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University of Washington
Political Science
POL S 270
Anthony Gill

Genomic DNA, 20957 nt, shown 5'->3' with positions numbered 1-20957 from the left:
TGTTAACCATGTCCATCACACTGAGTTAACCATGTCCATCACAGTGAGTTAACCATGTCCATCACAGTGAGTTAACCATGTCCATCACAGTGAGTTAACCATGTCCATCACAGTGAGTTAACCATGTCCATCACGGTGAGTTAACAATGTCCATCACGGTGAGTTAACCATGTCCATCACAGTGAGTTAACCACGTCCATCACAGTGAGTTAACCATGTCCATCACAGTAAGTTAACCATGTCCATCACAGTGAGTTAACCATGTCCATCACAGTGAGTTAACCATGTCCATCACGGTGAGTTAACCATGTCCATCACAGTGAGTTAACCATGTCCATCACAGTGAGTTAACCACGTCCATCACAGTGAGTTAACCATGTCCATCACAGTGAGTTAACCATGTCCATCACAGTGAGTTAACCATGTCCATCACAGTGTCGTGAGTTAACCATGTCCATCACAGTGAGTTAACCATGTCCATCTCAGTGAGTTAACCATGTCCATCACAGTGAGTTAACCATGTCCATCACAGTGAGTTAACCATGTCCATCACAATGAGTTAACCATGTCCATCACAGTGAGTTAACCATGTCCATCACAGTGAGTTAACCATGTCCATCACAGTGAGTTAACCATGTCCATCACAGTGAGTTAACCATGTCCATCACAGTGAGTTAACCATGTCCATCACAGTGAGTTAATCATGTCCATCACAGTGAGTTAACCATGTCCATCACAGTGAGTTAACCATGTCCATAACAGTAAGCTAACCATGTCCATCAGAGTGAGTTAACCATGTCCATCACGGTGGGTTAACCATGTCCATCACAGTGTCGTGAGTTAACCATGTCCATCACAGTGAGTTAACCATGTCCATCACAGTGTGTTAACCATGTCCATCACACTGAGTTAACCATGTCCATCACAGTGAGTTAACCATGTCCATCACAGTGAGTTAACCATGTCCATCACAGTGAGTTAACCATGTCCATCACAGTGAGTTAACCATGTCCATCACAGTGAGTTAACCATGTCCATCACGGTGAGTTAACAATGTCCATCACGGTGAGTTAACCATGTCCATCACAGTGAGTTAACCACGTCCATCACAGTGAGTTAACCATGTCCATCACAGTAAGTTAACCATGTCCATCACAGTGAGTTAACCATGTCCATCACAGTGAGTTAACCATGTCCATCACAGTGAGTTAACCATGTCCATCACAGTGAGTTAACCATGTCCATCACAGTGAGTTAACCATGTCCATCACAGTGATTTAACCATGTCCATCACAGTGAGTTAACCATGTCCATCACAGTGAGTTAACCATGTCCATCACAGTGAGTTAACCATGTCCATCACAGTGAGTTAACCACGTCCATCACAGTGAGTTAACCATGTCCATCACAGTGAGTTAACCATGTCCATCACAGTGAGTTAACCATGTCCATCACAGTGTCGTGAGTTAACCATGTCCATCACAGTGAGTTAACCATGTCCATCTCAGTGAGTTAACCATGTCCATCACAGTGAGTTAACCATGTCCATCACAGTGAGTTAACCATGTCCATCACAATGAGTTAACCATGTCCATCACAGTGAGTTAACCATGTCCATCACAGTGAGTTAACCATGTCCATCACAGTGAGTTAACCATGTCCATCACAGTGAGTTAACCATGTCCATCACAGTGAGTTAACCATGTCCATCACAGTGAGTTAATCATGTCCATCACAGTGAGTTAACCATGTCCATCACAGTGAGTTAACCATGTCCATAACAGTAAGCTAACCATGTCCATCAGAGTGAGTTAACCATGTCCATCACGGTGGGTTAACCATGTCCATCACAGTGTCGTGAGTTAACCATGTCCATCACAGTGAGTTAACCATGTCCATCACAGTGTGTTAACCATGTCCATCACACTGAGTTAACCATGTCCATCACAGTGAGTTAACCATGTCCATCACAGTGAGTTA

Rent and Rent Seeking Lecture 4 I. PUBLIC POLICY & RENT SEEKING a. A political problem with economic twist b. Rent = value of a unique asset that can’t be easily reproduced OR a return on asset that is above and beyond what is needed to keep the asset in production (“excessive profit”) c. Ways to get rents: i. Unique quality (e.g. brand names) ii. First mover status (e.g. Microsoft, Qwerty) iii. Government intervention (primary) d. Rent seeking is the process of using political system to affect a transfer of resources from 1 set of people to another (e.g. to enhance profits, gain entitlements) i. Politicians extract rents in the forms of votes, power, campaign contributions, etc. e. Deadweight costs tend to be generated from rent seeking i. Adds costs (transaction costs, negative externalities, e.g. government’s “make work” jobs) but no social benefit ii. E.g. spending an hour writing a grant but not getting paid, not getting grants, waste time writing it, no payoffs II. Problems with/in politics a. How do you control rent seeking? b. Who polices the police, organization, politicians, anyone with power to enforce/coerce? c. What form of government is best (efficient and just) for society? III. Principal-agent problem = Problem of how to get 1 person (agent) to behave in accordance with the goals of another (principal) when the interests of the 2 actors aren’t perfectly aligned. i. E.g. pizza delivery boy and his boss ii. E.g. citizens are principals, elected representatives are the agents iii. Using a security camera to prevent employee theft IV. Rational choice theory = Theory of human behavior where individuals choose the most efficient (maximize benefits) means (strategy/tactic) to some end (goal) given various environmental and strategic constraints a. Assumptions: i. Utility maximization 1. People make strategic decisions to get most utility for least cost 2. Thin rationality/utility (goals unspecified) a. $1 is more than no money 3. Thick rationality/utility (context included) a. E.g. what is someone is homeless/rich? 4. Culture – cause or constraint? a. Why do we leave tips? b. Interesting fact: individualistic societies give more Rent and Rent Seeking Lecture 4 egalitarian dollar splits ii. Expected utility maximization 1. World is filled with risk (outcomes with known probabilities) and uncertainty (unknown probabilities) 2. EV1=Pa (value a) + Pb (value b), P=probability of event occurring a. Choose option with greater expected value 3. As uncertainty increases it becomes increasingly difficult to estimate “p” and make rational decision a. Policy uncertainty (changing outcome unknown) may harm economic decision-making more than bad policy b. (prob.)(bene
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